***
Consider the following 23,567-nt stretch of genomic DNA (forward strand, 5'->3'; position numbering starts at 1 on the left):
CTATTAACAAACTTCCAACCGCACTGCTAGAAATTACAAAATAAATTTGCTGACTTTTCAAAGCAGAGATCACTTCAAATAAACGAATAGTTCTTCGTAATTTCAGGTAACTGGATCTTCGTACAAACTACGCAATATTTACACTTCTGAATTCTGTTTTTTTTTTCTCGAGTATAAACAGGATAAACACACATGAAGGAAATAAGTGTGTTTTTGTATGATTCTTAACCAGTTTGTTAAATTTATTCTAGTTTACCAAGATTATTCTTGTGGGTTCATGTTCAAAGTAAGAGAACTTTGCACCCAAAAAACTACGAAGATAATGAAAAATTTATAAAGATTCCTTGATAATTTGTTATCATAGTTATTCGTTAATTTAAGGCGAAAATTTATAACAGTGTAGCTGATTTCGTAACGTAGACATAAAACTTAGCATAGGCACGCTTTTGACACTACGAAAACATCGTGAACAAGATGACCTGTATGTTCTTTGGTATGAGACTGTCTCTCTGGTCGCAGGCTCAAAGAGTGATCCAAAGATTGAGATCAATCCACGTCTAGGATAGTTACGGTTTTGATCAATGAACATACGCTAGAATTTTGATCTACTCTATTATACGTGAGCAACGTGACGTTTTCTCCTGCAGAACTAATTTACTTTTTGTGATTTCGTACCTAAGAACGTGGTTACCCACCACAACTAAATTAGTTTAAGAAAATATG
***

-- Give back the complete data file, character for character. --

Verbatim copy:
Consider the following 23,567-nt stretch of genomic DNA (forward strand, 5'->3'; position numbering starts at 1 on the left):
CTATTAACAAACTTCCAACCGCACTGCTAGAAATTACAAAATAAATTTGCTGACTTTTCAAAGCAGAGATCACTTCAAATAAACGAATAGTTCTTCGTAATTTCAGGTAACTGGATCTTCGTACAAACTACGCAATATTTACACTTCTGAATTCTGTTTTTTTTTTCTCGAGTATAAACAGGATAAACACACATGAAGGAAATAAGTGTGTTTTTGTATGATTCTTAACCAGTTTGTTAAATTTATTCTAGTTTACCAAGATTATTCTTGTGGGTTCATGTTCAAAGTAAGAGAACTTTGCACCCAAAAAACTACGAAGATAATGAAAAATTTATAAAGATTCCTTGATAATTTGTTATCATAGTTATTCGTTAATTTAAGGCGAAAATTTATAACAGTGTAGCTGATTTCGTAACGTAGACATAAAACTTAGCATAGGCACGCTTTTGACACTACGAAAACATCGTGAACAAGATGACCTGTATGTTCTTTGGTATGAGACTGTCTCTCTGGTCGCAGGCTCAAAGAGTGATCCAAAGATTGAGATCAATCCACGTCTAGGATAGTTACGGTTTTGATCAATGAACATACGCTAGAATTTTGATCTACTCTATTATACGTGAGCAACGTGACGTTTTCTCCTGCAGAACTAATTTACTTTTTGTGATTTCGTACCTAAGAACGTGGTTACCCACCACAACTAAATTAGTTTAAGAAAATATG